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Nights of the Hunter

Map 11: Equatorial Region 2
Eridanus to Hydra
m42_noao_as
The Orion Nebula is located in the constellation Orion.
Bill Schoening/NOAO/AURA/NSF

The heart of the winter sky fills this star map. Here, we encounter Orion the Hunter, the favorite constellation of many observers. Orion is just the start, however. Taurus, Gemini, Eridanus, Canis Minor, and Canis Major all contribute bright stars. And don't overlook Monoceros the Unicorn. Although it contains no bright stars, Monoceros is a treasure trove of deep-sky objects and double stars.

In Taurus, open cluster NGC 1817 glows at magnitude 7.7 and spans 16'. Simply put, look through bigger telescopes to see more stars. Through a 2.4-inch, you'll see only half a dozen stars. Between two and three dozen stars show up through a 6-inch, with most of them concentrated in a hazy cloud at the cluster's eastern edge; there's also a nice chain of stars to the west. At 100x through a 10-inch scope, you'll count 75 or more stars.

Because you're already in the area, try finding Hind's Variable Nebula (NGC 1554-5). At its brightest, this nebula has been seen through telescopes as small as 6 inches in diameter; at other times, it's invisible through a 16-inch scope. Also known as Struve's Lost Nebula, NGC 1554-5 is associated with the variable star T Tauri.

Lots of great observing awaits you in Monoceros. Messier listed one object here — M50 — but easily could have included three more open clusters, all of which are brighter than M50. That's not to say M50 is weak. Even through a 2.4-inch telescope, you'll see two dozen stars, and, on a steady night, you might glimpse this magnitude 5.9 cluster with your naked eyes. At 100x through a 10-inch telescope, 150 stars pop into view within an area slightly smaller than the Full Moon. Note the yellow star on the cluster's southern edge and the void near the group's center.

The three open clusters brighter than M50 lie in a 15°-long line that runs north-south. Starting at the southern end, NGC 2232 shines at magnitude 3.9 not quite 2.5° north of Beta Monocerotis. Only about a dozen stars belong to this cluster, the brightest being 5th-magnitude 10 Monocerotis, which lies on the northern edge.

Nearly 12° north of NGC 2232 is NGC 2244. This magnitude 4.8 open cluster measures 20' across. Through a 6-inch telescope, you'll see 20 stars forming an oval elongated northwest to southeast. As you use larger scopes, progressively more stars will appear. It's difficult to tell, however, which belong to the cluster and which are background Milky Way stars.

Surrounding NGC 2244, but slightly offset, is the Rosette Nebula (NGC 2237-9). You'll get your best views of this object through low-power eyepieces. The Rosette measures 1° across and, although faint, can be spotted through a 3-inch telescope. For a better view, however, use a 12-inch scope, wide-field eyepiece, and a nebula filter.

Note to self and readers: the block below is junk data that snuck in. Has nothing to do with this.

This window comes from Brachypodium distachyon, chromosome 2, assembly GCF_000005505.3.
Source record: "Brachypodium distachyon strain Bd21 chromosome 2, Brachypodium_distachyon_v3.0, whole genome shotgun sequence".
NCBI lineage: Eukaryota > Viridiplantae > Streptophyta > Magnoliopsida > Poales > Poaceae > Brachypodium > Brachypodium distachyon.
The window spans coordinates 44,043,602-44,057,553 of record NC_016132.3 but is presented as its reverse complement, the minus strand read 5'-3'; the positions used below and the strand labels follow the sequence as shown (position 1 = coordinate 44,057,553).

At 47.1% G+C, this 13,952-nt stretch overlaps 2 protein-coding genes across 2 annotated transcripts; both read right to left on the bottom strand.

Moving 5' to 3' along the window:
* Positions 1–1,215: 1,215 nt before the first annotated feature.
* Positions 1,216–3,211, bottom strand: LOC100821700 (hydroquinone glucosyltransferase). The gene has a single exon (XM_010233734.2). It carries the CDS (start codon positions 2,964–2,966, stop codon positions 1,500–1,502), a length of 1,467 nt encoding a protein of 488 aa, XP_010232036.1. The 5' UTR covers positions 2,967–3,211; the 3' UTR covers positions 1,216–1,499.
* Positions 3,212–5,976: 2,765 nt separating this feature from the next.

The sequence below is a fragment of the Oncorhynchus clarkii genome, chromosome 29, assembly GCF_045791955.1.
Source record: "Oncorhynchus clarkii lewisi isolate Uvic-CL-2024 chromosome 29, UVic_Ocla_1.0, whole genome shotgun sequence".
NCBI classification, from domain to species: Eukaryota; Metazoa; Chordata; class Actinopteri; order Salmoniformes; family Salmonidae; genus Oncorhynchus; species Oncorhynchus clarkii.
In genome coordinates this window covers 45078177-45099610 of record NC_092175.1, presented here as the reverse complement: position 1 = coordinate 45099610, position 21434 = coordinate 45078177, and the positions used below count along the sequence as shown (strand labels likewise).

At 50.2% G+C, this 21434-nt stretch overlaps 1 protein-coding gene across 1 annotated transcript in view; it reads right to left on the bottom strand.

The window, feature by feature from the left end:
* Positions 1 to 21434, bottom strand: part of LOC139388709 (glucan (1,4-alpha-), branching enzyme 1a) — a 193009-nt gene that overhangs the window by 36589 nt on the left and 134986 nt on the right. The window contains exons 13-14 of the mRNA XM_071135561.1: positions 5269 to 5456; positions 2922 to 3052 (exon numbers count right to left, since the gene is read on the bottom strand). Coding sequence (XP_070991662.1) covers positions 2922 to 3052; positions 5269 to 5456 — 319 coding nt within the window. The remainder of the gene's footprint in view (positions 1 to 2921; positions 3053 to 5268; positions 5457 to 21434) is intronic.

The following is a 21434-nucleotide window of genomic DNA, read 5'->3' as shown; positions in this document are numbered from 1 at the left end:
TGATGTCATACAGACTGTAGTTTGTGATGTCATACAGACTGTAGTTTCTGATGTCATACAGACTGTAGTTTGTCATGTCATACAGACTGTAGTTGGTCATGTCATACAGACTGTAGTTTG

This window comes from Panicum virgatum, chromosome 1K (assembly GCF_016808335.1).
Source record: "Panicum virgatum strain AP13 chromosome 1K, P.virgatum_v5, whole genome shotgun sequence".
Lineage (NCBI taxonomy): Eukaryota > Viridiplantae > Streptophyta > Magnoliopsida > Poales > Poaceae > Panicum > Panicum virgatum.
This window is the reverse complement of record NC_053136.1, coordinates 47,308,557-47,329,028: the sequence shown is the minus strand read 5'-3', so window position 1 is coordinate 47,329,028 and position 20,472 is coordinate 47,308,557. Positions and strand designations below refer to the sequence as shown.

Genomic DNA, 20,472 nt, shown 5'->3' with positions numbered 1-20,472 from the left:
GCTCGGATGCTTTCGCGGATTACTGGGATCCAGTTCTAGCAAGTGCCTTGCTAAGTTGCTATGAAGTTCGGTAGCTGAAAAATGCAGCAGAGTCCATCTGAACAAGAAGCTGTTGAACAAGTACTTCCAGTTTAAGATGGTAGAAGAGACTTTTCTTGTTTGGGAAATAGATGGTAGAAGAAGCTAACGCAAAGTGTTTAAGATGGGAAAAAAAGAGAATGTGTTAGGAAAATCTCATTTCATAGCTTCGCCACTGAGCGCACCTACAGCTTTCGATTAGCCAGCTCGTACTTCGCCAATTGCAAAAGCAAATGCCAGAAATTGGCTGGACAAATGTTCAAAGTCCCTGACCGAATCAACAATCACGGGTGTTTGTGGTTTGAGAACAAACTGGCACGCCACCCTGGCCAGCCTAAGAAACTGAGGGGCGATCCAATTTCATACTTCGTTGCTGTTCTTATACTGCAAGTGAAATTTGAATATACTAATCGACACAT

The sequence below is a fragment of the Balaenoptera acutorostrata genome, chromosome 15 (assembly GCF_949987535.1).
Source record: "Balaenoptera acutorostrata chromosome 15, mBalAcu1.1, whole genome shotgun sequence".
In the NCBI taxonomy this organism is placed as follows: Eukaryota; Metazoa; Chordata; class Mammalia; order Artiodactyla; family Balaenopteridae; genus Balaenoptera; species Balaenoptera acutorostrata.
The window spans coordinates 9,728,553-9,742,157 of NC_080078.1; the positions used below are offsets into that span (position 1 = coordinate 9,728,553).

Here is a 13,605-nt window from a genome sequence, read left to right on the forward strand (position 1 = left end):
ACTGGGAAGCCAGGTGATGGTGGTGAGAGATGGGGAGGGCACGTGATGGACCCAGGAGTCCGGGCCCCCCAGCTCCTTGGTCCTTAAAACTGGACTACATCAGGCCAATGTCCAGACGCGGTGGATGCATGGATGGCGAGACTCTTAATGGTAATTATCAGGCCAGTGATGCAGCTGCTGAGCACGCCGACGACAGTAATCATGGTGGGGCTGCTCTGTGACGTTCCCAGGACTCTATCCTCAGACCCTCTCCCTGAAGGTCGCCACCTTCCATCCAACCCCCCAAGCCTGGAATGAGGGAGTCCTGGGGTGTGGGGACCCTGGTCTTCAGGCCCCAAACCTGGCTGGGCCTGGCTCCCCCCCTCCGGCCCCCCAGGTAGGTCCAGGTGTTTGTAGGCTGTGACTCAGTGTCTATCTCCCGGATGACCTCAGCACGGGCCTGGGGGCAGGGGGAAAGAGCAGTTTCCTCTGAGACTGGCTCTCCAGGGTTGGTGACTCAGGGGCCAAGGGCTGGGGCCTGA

Now scan 5.5° north-northeast for the Christmas Tree Cluster (NGC 2264). Through a small telescope at 50x, a dozen or so stars extend to the east and west of 5th-magnitude 15 Monocerotis. This line forms the 0.5°-long base of the tree, whose top points southward. The southern stars of this asterism don't belong to the cluster. Larger telescopes will show a bright strip of nebulosity 5' long radiating westward from the brightest star. This is but one enhancement of the giant emission nebula Sharpless 2-273, which extends for 2° to the west. At the top of the Christmas Tree lies the Cone Nebula, an obscuring cloud of dust visible only in the biggest amateur telescopes.

Scan 1° south-southwest of the Christmas Tree Cluster, and you'll find the fascinating reflection nebula NGC 2261. Also known as Hubble's Variable Nebula, this object varies in brightness and structure over periods measured in days. NGC 2261 looks like no other object through a telescope. In a 10-inch scope, a bright wedge 2' on a side radiates to the north of the variable star R Monocerotis. The nebula's cometary form appears uniformly bright with a sharply defined edge.

In Orion, there's really only one place to start: the Orion Nebula (M42). Visible to the naked eye as the middle "star" in Orion's "sword," this spectacular object looks great through any size telescope and at any magnification. Through a 2.4-inch scope, you'll see the Trapezium, a group of 4 stars (Theta1 A, B, C, and D Orionis) that formed within the nebula's gas. If you increase your telescope aperture and magnification, you'll see up to five additional stars — Theta1 E, F, G, and H, the last of which is a double star. When you view this region at low power, note the Fish's Mouth, an area of dark material that protrudes into the brightest part of M42.

Just north of the Fish's Mouth lies M43, which is considered a separate object only for cataloging purposes. Look for the star NU Orionis in the center of this 15'-diameter object.

Move ½° north of the Orion Nebula to find the Running Man Nebula (NGC 1973-5-7). The two bright stars involved with the nebula are 42 Orionis (magnitude 4.6) and 45 Orionis (magnitude 5.2). Because the Running Man Nebula is a reflection nebula, observe it without a nebula filter. Its light is reflected starlight scattered throughout the gas and dust, not reddish light emitted by hydrogen (which a nebula filter transmits).

Point your telescope at Alnitak (Zeta Orionis). Move just 18' east-northeast to the Flame Nebula (NGC 2024). Normally, a large object like the Flame (30' across) would be easy to see, but the glare from magnitude 1.7 Alnitak interferes. Increase the magnification enough to capture the whole Flame and to place Alnitak out of the field of view to the west.

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